The loss of a family member, or someone else close to you, is never an easy time. On the contrary, you may spend months – even years — grieving the loss of your loved one. Amidst that grief, however, someone has to handle the legalities that accompany a death. If you appear to be that person, your job will be to oversee the probate of the decedent’s estate. Understandably, the thought of having to navigate a legal system with which you are unfamiliar can be extremely intimidating. The first step in the probate process is deciding which type of probate is required. The Hauppauge probate lawyers at Law Offices of Kobrick & Moccia offer some help by explaining the types of probate available and providing some guidelines to help you decide which ones to use.
What Is Probate
When a person dies, he or she leaves behind an estate consisting of all assets, both personal and real as well as tangible and intangible, owned by the decedent at the time of death. The law requires that estate to go through the legal process known as probate, to ensure that all assets are identified and eventually distributed to the intended beneficiaries and/or heirs. Probate also serves as a supervised platform wherein creditors of the estate may file claims against the estate.
Why Does It Matter Which Type of Probate Is Used?
You may have heard people discussing the desire to include probate avoidance strategies into their own estate plan. One of the primary reasons for this is that formal probate is typically very costly, both in terms of time and in terms of money. Because creditors have seven months from the date Letters are issued by a Surrogate Court within which to file a claim against an estate, probating even a relatively simple estate will take at least that long, and usually much longer. As a general rule, the longer it takes to probate an estate, the most is costs to do so because everyone involved in the probate process is entitled to a fee, including the Executor, appraisers, attorney, accountants, and real estate professionals. Fortunately, in the State of New York, there is an alternative to formal probate for small estates that qualify.
Probate vs. Non-Probate Assets
Before you can decide what your probate options are, you must first determine what assets are to be included in the probate of the estate because eligibility for the small estate alternative depends, in part, on the value of the estate. Not all estate assets are required to go through probate. Common examples of non-probate assets that bypass the probate process altogether include:
- Assets held in a trust
- Proceeds of a life insurance policy
- Assets held in an account designated as a “Payable on Death (POD)” or “Transfer on Death (TOD)”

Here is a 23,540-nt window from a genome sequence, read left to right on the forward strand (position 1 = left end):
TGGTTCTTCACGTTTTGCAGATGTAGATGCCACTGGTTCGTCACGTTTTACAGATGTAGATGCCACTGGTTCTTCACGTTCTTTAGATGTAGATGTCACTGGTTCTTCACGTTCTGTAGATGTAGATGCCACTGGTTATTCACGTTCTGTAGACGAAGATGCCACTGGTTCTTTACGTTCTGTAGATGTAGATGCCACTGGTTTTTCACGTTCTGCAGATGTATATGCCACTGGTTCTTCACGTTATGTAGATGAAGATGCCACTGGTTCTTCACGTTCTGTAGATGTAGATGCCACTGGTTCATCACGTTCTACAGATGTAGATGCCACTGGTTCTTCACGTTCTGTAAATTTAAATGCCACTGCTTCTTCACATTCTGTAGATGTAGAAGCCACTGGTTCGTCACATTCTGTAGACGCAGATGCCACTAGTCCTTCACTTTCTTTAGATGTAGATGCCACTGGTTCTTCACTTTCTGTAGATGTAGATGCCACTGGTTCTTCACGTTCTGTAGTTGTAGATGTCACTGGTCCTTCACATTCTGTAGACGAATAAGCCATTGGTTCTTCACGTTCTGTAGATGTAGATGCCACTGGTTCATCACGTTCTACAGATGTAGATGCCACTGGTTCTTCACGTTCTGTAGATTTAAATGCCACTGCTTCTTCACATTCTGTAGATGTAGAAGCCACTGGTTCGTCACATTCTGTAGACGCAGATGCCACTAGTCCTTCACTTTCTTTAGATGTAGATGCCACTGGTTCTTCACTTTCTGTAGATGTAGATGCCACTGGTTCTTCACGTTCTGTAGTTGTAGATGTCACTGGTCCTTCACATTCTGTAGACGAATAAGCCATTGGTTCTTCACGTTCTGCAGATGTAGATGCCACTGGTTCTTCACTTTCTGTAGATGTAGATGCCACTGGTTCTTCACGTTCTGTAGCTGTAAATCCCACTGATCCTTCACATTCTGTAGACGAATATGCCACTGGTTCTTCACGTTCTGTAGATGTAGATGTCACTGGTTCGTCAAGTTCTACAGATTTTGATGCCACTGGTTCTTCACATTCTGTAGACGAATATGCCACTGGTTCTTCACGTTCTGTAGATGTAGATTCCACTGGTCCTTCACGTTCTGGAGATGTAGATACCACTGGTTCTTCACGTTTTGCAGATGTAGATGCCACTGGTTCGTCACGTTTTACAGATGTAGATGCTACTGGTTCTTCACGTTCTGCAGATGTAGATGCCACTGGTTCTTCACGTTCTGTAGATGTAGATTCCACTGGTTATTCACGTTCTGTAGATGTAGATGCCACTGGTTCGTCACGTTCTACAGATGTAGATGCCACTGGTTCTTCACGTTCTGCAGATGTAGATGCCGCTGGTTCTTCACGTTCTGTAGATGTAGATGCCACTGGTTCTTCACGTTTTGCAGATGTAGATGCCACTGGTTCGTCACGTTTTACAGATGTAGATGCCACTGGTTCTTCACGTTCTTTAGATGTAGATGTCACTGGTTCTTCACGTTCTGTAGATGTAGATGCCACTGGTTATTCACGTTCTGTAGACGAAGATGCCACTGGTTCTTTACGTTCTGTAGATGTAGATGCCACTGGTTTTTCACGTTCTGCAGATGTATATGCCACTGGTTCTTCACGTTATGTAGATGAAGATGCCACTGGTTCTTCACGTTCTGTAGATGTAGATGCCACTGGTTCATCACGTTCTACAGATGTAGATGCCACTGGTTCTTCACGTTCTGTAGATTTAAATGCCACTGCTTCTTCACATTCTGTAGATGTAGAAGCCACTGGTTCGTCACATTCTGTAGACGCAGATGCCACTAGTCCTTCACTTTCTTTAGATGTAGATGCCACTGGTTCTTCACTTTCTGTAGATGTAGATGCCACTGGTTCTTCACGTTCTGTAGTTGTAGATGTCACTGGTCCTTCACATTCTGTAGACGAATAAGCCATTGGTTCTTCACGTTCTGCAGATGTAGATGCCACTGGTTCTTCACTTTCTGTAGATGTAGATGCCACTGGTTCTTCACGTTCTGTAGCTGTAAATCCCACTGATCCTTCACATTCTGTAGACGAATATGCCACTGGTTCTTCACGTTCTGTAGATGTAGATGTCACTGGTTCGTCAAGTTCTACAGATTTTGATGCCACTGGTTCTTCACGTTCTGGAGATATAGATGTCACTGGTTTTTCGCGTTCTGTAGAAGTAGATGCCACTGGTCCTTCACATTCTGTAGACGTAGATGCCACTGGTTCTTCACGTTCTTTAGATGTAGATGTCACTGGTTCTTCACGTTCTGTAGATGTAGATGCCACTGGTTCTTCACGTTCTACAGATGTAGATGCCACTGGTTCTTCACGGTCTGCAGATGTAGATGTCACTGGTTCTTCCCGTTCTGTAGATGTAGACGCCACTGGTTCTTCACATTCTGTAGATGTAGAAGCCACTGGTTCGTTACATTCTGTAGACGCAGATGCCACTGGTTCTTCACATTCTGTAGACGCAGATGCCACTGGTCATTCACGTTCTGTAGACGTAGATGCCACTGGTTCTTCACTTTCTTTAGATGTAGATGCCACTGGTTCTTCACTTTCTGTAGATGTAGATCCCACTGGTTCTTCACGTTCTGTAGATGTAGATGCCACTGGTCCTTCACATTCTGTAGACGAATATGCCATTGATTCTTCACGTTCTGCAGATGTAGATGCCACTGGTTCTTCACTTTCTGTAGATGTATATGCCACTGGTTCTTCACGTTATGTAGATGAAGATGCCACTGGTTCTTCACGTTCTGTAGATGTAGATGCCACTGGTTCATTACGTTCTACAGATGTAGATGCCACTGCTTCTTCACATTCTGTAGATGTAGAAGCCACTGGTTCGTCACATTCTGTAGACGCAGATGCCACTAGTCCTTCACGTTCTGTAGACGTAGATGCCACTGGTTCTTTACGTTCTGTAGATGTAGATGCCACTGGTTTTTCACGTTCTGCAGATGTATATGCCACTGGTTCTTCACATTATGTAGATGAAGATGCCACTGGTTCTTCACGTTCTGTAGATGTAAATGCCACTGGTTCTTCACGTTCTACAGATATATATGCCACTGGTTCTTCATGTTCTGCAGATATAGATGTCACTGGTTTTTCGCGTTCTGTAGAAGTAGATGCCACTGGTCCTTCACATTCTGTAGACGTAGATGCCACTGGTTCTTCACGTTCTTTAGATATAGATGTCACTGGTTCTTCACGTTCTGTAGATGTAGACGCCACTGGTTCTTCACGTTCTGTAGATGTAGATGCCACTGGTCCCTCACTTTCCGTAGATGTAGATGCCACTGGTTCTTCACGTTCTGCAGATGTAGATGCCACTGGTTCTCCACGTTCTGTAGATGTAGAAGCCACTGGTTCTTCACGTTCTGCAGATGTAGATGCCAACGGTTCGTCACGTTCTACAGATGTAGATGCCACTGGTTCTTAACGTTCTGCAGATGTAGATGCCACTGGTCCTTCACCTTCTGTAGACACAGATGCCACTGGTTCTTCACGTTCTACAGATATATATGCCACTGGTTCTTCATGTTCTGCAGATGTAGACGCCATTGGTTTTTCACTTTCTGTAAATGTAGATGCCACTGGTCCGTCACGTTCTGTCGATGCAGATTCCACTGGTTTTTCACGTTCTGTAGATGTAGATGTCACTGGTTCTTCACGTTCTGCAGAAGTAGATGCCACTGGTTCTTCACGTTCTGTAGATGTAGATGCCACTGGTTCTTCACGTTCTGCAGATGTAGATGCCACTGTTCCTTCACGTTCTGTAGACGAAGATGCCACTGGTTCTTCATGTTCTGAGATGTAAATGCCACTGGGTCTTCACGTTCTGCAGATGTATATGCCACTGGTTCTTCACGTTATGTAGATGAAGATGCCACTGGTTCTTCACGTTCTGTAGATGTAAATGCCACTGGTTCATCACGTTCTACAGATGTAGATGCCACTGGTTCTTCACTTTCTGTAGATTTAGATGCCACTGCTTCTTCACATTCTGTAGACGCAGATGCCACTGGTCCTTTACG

- Certain retirement and pension funds
- Assets held jointly with rights of survivorship
Small Estate Probate in New York
In the State of New York, some estates qualify for a small estate alternative to formal probate referred to as a “Voluntary Administration.” To qualify for Voluntary Administration the decedent must have had less than $30,000 of personal property. If the decedent owned real property and it was titled jointly with another person, the estate may still qualify for Voluntary Administration; however, if the decedent owned real property in his/her name alone, the estate does not qualify for Voluntary Administration.
Whether or not the decedent left behind a valid Last Will and Testament does not impact the estate’s eligibility for treatment as a small estate. Not, however, that if there is a possibility of a wrongful death or other lawsuit in the future, a formal probate proceeding or an administration proceeding should be filed even if there was less than $30,000 of personal property at the time of decedent’s death.
If the estate does qualify for Voluntary Administration, the appropriate Surrogate’s Court will appoint a “Voluntary Administrator.” If the decedent left behind a Will, the person named as Executor of the Will is appointed the Voluntary Administrator. If there is no Will, then the closest heir is named the Voluntary Administrator. The Surrogate’s Court issues a certificate for each asset listed in the papers which the Voluntary Administrator collects and distributes according to the law.
Contact Hauppauge Probate Lawyers
For more information, please download our FREE estate planning worksheet. If you have questions or concerns relating to the probate of an estate in the State of New York, contact the experienced Hauppauge probate lawyers at the Law Offices of Kobrick & Moccia by calling 800-295-1917 to schedule your appointment.
Latest posts by Saul Kobrick (see all)
- What Must I Show to Prove Undue Influence If I Contest My Father’s Will? - December 3, 2019
- The Questions of Estate Planning, Part 3: When - November 26, 2019
- What Happens If My Sibling and I Disagree about Medical Treatment for My Father? - November 5, 2019